Douglas Wood, Ford Foundation

TITLE: Program Officer

FUNDING AREAS: Higher education

CONTACT: d.wood@fordfoundation.org212-573-5000

IP TAKE: A program officer with a background as a teacher and university administrator, Wood focuses his grantmaking on helping people in tough circumstances further their education.

PROFILE: Douglas Wood is a program officer in the Ford Foundation's Educational Opportunity and Scholarship sector. His grantmaking helps students make a successful transition from high school to college. It also focuses on raising college completion rates among vulnerable student populations.

As the Ford Foundation's bio of Wood puts it:

"Douglas Wood works on higher education issues, with an emphasis on the needs of students from poor and marginalized communities in the United States. His grant making focuses on helping students transition from high school to college and improving the college completion rates of underserved students. He brings to this position broad experience in PK-12, as well as higher education policy and administration.

Prior to joining the foundation in 2011, Douglas was associate dean of administration and planning at the Eugene Lang College of the New School for Liberal Arts. During the 10 years before coming to the foundation, he also worked as executive director and chief executive officer of the Tennessee State Board of Education; served as a member of the Tennessee Higher Education Commission; and was executive director and principal investigator of the National Academy for Excellent Teaching, an institute of the Teachers College, Columbia University.

Douglas began his career as a public school teacher. After five years of teaching, he worked as a research assistant at Harvard University, the Center for Collaborative Education-Metro Boston and the Annenberg Rural Challenge, among others. He then served as a course assistant at Harvard's JFK School of Government and a teaching fellow at Harvard's Graduate School of Education.

Douglas holds an Ed.D and an Ed.M in Administration, Planning and Social Policy from Harvard University, a master's degree in English from Middlebury College and a bachelor's degree in history from Wofford College, where he is a member of Phi Beta Kappa."

When Wood joined the Ford Foundation in mid-2011, he had the opportunity of "redoing and rethinking the entire initiative," as he explains in the video featured below. He interviewed university presidents, administrators, students, researchers, and representatives from a slew of higher education councils and organizations. Wood also reviewed the past 50 years of Ford's grantmaking and compared it to that of other large foundations in education philanthropy. From this research, he drew several conclusions about how Ford's grantmaking in education could focus on areas that other foundations ignored.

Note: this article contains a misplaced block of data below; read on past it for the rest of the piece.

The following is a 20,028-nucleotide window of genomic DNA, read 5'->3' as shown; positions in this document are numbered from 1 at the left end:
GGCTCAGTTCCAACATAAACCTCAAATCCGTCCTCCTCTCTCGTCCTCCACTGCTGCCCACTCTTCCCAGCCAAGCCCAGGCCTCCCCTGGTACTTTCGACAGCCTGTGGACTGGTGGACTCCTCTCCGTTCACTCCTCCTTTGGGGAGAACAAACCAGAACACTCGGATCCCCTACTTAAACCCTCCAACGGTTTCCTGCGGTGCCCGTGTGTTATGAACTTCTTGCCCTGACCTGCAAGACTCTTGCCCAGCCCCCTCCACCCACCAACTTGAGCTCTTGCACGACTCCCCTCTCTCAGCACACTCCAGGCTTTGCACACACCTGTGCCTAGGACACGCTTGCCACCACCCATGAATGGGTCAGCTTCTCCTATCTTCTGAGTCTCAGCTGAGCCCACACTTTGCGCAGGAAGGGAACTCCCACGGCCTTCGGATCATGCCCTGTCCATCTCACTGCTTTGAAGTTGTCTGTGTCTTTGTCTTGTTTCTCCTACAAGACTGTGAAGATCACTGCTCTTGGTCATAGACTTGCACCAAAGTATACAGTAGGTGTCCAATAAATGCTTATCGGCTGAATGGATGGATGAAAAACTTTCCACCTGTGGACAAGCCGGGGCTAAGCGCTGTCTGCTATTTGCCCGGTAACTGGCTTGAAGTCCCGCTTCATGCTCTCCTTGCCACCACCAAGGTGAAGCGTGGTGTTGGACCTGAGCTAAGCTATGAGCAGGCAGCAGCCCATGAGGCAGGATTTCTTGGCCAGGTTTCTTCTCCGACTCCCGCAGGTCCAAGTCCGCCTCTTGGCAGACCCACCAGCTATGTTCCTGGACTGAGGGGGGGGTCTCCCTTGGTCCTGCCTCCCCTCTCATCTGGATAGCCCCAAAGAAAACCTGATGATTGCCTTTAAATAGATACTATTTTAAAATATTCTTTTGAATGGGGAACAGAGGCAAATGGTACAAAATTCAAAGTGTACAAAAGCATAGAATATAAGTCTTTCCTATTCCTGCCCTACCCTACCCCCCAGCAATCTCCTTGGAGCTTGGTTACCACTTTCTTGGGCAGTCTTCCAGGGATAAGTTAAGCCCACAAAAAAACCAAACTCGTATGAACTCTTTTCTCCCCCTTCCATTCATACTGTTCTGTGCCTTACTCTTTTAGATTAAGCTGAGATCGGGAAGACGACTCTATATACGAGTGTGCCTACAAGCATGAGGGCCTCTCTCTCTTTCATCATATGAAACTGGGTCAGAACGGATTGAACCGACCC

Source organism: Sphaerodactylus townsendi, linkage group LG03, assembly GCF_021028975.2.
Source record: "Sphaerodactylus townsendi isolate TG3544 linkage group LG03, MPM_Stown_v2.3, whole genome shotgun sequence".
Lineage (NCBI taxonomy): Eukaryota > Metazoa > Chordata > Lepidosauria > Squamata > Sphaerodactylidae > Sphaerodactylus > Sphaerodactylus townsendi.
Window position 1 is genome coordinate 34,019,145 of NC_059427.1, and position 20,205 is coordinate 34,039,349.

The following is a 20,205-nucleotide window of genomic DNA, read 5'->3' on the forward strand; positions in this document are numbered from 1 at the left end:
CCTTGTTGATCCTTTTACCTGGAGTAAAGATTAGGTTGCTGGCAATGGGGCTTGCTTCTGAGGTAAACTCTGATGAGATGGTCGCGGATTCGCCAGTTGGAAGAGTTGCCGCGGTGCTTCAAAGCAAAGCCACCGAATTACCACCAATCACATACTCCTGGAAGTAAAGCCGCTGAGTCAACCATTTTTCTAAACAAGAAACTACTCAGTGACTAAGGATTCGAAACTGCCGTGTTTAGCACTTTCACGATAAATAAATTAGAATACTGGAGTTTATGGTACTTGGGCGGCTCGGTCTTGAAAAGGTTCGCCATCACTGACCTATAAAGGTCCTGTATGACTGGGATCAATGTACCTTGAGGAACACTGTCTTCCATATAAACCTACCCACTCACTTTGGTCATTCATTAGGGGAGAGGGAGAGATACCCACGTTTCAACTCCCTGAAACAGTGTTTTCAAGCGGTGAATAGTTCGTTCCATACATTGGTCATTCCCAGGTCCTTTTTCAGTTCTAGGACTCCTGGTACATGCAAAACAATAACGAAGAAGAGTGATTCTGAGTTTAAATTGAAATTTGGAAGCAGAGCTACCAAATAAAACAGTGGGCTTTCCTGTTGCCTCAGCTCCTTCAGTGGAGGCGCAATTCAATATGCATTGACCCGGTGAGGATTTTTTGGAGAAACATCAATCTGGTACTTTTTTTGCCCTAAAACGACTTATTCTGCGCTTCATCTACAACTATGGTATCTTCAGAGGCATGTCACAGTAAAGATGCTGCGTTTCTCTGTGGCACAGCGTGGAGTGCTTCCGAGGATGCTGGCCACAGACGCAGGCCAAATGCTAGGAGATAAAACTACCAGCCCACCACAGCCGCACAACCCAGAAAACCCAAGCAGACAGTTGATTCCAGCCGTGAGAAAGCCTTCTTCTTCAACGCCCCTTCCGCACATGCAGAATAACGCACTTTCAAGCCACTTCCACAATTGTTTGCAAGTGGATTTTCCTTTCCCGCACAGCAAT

The Ford Foundation launched its newest higher education strategy in 2013, with three main pillars of work. They are Transforming Secondary Education, Higher Education for Social Justice, and More and Better Learning Time.

Wood hopes this new approach to higher education grantmaking will accomplish the following: 

  • Advance federal, state, and systemic policy changes that increase the number of low-income and first-generation students completing college degrees
  • Establish “Corridors of College Success” as an effective, scalable approach for enabling the most vulnerable populations to access college and complete postsecondary credentials that lead to quality employment and civic participation
  • Position community colleges at the center of place-based efforts to serve immigrants, veterans, the incarcerated, and the formerly incarcerated

Higher education philanthropy, Wood found, too often concentrates on the coasts—the states of California and New York, particularly— and shies away from areas in between. He believes that higher education giving would benefit from a more defined focus on adult learners, "immigrants, veterans, incarcerated and recently released ex-offenders who are first in their families to attend two- and four-year colleges." For this reason, reaching these populations is a central part of the theory of change that informs Ford’s higher education grantmaking, and Wood's.

Ford is one of the largest and best-known philanthropists in the nation, which means heavy competition for grants. But Wood pointed out that the foundation is always looking to expand its pool of grantees and is especially interested in organizations that are committed to equity for underserved populations. A historical commitment to these values is the common characteristic that Ford Foundation grantees share.

Wood’s main advice for grantseekers is to learn as much as they can about the foundation’s grant portfolio and strategy before arranging a telephone conversation or meeting with a program officer. Ford’s website has extensive information about its strategies, past grants, and funding guidelines, so prospective applicants have no excuse for not doing their homework ahead of time. This is essential, Wood said, because program officers’ time is very limited. By studying the foundation’s strategies and portfolio ahead of time, grantseekers can better ensure that meetings are productive and that time is not wasted for the program officer or prospective grantee.

VIDEO: